Santa Barbara Channelkeeper and the Ecological Rights Foundation announced on November 14, 2023, that they have entered into a consent decree with Hot Line Construction, Inc. resolving a citizen lawsuit concerning a contaminated utility pole storage facility site near the Santa Barbara Airport. Hot Line Construction, Inc. stored wooden utility poles treated with toxic chemical preservatives at the site between 2014 and 2019. Hot Line Construction, Inc. has committed to cleaning up the site in Goleta.
On June 8, 2020, the Ecological Rights Foundation and Santa Barbara Channelkeeper filed a lawsuit against Southern California Edison and Hot Line Construction, Inc. for violations of the federal Resource Conservation and Recovery Act. The lawsuit alleged that the companies were violating the law at 27 sites throughout southern and central California by storing and processing wooden utility poles treated with the chemical pentachlorophenol and not using appropriate protective measures to prevent or control toxic water pollution at the sites.
In 2021, Southern California Edison reached a settlement agreement with the groups. Hot Line Construction, Inc. did not engage in the earlier settlement discussions, and thus, the Goleta site was not part of the comprehensive remediation and monitoring plan established in the earlier settlement.
Pentachlorophenol is a wood preservative used since the 1930s that contains substantial quantities of chemicals known as dioxins and furans, which are toxic to wildlife. Many countries have banned its use because of its harmful effects on humans and the environment.
Monitoring at the Goleta site by the conservation groups showed elevated levels of dioxins and furans and significant contamination of the soil. Samples of stormwater runoff from the site also revealed high levels of these contaminants. The runoff from the site eventually drains into the Goleta Slough through the area’s storm sewer system.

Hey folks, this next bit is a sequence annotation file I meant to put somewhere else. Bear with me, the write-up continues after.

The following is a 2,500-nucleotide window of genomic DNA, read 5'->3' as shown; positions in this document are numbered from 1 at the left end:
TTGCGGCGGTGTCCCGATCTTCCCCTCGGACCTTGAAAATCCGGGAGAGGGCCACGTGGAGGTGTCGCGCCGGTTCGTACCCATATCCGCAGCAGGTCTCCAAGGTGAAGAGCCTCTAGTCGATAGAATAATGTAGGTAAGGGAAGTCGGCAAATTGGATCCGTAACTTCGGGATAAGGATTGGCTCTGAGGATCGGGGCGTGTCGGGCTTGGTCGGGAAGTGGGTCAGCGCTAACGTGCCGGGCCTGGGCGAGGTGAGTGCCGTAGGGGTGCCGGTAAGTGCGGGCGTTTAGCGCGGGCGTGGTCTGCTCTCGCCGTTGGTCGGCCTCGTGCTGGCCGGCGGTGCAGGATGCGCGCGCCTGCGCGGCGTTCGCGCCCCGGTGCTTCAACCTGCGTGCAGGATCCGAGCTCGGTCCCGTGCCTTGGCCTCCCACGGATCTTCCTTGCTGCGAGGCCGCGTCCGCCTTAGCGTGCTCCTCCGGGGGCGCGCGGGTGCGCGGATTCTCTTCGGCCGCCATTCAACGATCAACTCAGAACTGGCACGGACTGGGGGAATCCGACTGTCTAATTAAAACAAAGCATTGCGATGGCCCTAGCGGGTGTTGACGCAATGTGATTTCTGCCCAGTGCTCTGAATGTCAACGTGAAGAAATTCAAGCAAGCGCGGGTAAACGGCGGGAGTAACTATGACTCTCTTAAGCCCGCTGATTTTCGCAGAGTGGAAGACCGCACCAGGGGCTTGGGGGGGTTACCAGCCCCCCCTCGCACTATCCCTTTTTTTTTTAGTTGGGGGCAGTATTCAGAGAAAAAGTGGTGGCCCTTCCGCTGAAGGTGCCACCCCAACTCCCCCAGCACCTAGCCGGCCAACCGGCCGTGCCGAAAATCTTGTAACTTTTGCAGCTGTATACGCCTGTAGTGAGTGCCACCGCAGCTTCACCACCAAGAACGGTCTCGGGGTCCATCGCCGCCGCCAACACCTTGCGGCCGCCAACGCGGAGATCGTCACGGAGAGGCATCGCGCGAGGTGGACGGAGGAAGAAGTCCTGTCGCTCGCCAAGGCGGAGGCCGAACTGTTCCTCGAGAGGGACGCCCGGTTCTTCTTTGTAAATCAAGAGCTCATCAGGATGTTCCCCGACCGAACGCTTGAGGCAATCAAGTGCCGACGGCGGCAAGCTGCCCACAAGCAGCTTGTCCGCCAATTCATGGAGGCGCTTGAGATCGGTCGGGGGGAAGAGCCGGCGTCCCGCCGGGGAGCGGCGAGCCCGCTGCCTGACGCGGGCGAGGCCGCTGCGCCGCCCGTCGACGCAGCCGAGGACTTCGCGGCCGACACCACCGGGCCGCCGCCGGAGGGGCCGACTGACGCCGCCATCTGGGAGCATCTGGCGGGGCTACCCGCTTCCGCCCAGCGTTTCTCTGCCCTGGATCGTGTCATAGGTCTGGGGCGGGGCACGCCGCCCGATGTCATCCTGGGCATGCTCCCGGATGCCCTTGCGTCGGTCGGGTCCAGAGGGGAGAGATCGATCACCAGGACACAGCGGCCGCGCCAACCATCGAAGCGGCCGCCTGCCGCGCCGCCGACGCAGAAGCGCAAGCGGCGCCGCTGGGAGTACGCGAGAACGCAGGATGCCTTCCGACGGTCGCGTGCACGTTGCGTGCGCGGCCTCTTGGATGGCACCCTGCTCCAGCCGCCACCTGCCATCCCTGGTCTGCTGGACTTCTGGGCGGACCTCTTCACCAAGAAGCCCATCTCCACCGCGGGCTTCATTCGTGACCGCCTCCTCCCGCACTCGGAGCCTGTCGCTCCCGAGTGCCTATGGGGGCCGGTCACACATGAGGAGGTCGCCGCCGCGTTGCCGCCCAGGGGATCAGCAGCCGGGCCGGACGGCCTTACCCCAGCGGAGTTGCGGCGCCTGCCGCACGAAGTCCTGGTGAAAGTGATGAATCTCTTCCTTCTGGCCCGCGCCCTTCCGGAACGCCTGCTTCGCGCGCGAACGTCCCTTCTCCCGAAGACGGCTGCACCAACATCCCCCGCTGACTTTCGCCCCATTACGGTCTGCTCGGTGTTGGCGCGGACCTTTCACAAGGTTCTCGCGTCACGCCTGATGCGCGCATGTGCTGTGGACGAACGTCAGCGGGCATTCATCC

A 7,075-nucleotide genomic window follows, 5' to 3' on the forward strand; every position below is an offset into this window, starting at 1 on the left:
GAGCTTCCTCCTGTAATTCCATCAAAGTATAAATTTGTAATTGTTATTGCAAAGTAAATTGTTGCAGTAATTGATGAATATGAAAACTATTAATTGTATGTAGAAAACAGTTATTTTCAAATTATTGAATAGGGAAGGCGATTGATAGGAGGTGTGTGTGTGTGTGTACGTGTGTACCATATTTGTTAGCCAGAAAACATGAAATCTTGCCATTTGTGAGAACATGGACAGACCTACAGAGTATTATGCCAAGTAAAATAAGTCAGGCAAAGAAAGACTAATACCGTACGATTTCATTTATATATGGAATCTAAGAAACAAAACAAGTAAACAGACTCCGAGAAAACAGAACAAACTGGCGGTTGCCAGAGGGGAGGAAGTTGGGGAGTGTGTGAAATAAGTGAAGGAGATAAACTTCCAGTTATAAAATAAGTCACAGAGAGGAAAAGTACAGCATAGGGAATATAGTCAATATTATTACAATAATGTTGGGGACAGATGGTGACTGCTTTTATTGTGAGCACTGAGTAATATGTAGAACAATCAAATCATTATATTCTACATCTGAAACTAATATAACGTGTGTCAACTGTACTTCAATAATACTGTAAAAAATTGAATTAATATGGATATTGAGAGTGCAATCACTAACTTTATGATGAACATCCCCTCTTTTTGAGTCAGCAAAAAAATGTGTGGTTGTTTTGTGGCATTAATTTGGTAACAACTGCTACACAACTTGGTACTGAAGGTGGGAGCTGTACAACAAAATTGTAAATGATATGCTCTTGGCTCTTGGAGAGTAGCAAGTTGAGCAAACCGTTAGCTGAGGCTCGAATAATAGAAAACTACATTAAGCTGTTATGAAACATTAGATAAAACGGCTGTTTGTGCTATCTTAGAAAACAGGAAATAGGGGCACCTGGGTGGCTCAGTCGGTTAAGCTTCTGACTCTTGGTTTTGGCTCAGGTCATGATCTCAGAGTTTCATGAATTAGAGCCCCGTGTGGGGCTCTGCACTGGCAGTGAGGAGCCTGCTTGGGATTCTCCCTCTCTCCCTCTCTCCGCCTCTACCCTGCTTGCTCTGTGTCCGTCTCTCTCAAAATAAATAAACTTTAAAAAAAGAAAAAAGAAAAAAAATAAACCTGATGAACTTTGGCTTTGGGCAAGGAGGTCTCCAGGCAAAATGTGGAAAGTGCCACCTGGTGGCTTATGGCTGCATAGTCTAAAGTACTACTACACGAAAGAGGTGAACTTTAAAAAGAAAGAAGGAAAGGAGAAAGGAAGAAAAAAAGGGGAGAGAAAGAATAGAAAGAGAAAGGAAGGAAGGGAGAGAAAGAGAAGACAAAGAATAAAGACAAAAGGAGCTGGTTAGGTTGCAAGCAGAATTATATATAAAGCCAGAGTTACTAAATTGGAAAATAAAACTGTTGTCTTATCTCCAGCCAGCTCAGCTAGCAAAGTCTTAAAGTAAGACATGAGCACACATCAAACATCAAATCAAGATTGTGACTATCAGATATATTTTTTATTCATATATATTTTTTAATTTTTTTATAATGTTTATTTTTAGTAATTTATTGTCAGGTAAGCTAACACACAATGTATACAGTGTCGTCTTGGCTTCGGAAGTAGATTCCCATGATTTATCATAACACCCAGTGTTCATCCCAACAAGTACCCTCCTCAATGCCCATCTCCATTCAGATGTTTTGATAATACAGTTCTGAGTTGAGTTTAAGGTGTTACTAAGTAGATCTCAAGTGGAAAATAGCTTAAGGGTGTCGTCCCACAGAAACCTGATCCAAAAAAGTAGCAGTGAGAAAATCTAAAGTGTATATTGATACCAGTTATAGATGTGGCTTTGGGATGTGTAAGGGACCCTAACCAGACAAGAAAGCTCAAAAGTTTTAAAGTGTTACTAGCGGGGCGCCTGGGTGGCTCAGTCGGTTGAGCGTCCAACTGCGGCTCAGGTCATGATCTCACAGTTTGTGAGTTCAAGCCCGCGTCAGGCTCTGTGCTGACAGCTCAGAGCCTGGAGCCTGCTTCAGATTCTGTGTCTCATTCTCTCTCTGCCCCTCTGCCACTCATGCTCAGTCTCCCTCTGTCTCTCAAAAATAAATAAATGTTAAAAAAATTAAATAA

“Pentachlorophenol and its byproducts are highly toxic in aquatic environments,” said Ted Morton, Executive Director of Santa Barbara Channelkeeper. “The Goleta Slough provides vital habitat for fish, resident and migratory birds, and other wildlife, so it is critically important that the Hot Line site be cleaned up to protect public health and the environment.”
Hot Line Construction, Inc. leases the site from the City of Santa Barbara. This summer, City of Santa Barbara officials hired a firm to conduct soil sampling. The results confirmed that elevated levels of dioxin and furans were present in seven of the ten samples taken across the site. Although not a party to the lawsuit, the City asked Hot Line Construction, Inc. to submit a remediation plan to ensure it was sufficiently cleaned up to meet standards so that the City could lease the site again without undertaking additional actions.
“The City of Santa Barbara and Santa Barbara Airport take our role as environmental stewards to heart,” said Airport Director Christopher Hastert. “As funders of the Goleta Slough Management Committee, it is our goal to provide for a healthy slough ecosystem by implementing the most beneficial plans, mitigation protection or restoration projects possible. We are pleased that a settlement has been reached to remediate the land.”
The consent decree signed on October 11, 2023, obligates Hot Line Construction, Inc. to clean up the contaminated site. The company agreed to take steps by November 1, 2023, to prevent contaminated runoff from leaving the site during the upcoming rainy season.
Hot Line Construction, Inc. will also enter into the Central Coast Regional Water Board’s Site Clean Up Program and work with the Regional Board, or alternatively the California Department of Toxic Substances Control, to clean up the site to a level that meets the Board’s environmental and public health standards.
Christopher Sproul, of Environmental Advocates was the lead attorney for the conservation groups, with assistance from another public interest law firm, Aqua Terra Aeris Law Group. “The consent decree resolution of this case shows the power and continuing importance of the federal environmental laws that allow citizens a day in court to address otherwise neglected pollution problems.”